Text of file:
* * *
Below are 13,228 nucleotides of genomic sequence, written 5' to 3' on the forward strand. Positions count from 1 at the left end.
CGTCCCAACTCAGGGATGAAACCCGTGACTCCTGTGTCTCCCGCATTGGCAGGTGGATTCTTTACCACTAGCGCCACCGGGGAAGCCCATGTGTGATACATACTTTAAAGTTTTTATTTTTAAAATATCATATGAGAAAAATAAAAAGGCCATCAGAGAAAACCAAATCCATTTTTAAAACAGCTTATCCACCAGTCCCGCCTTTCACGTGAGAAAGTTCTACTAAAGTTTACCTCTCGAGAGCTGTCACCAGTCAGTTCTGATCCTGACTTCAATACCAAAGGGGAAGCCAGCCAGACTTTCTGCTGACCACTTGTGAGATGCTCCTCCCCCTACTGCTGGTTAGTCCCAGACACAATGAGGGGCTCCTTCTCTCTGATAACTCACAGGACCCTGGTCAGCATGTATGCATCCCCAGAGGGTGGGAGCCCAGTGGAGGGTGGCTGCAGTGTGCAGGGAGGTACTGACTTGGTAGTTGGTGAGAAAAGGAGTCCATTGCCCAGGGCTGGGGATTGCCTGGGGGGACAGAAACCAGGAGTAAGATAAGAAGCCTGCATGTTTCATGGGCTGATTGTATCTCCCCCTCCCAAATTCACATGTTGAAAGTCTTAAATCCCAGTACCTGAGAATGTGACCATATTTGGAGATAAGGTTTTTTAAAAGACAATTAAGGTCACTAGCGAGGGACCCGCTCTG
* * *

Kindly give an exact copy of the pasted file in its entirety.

Below are 13,228 nucleotides of genomic sequence, written 5' to 3' on the forward strand. Positions count from 1 at the left end.
CGTCCCAACTCAGGGATGAAACCCGTGACTCCTGTGTCTCCCGCATTGGCAGGTGGATTCTTTACCACTAGCGCCACCGGGGAAGCCCATGTGTGATACATACTTTAAAGTTTTTATTTTTAAAATATCATATGAGAAAAATAAAAAGGCCATCAGAGAAAACCAAATCCATTTTTAAAACAGCTTATCCACCAGTCCCGCCTTTCACGTGAGAAAGTTCTACTAAAGTTTACCTCTCGAGAGCTGTCACCAGTCAGTTCTGATCCTGACTTCAATACCAAAGGGGAAGCCAGCCAGACTTTCTGCTGACCACTTGTGAGATGCTCCTCCCCCTACTGCTGGTTAGTCCCAGACACAATGAGGGGCTCCTTCTCTCTGATAACTCACAGGACCCTGGTCAGCATGTATGCATCCCCAGAGGGTGGGAGCCCAGTGGAGGGTGGCTGCAGTGTGCAGGGAGGTACTGACTTGGTAGTTGGTGAGAAAAGGAGTCCATTGCCCAGGGCTGGGGATTGCCTGGGGGGACAGAAACCAGGAGTAAGATAAGAAGCCTGCATGTTTCATGGGCTGATTGTATCTCCCCCTCCCAAATTCACATGTTGAAAGTCTTAAATCCCAGTACCTGAGAATGTGACCATATTTGGAGATAAGGTTTTTTAAAAGACAATTAAGGTCACTAGCGAGGGACCCGCTCTG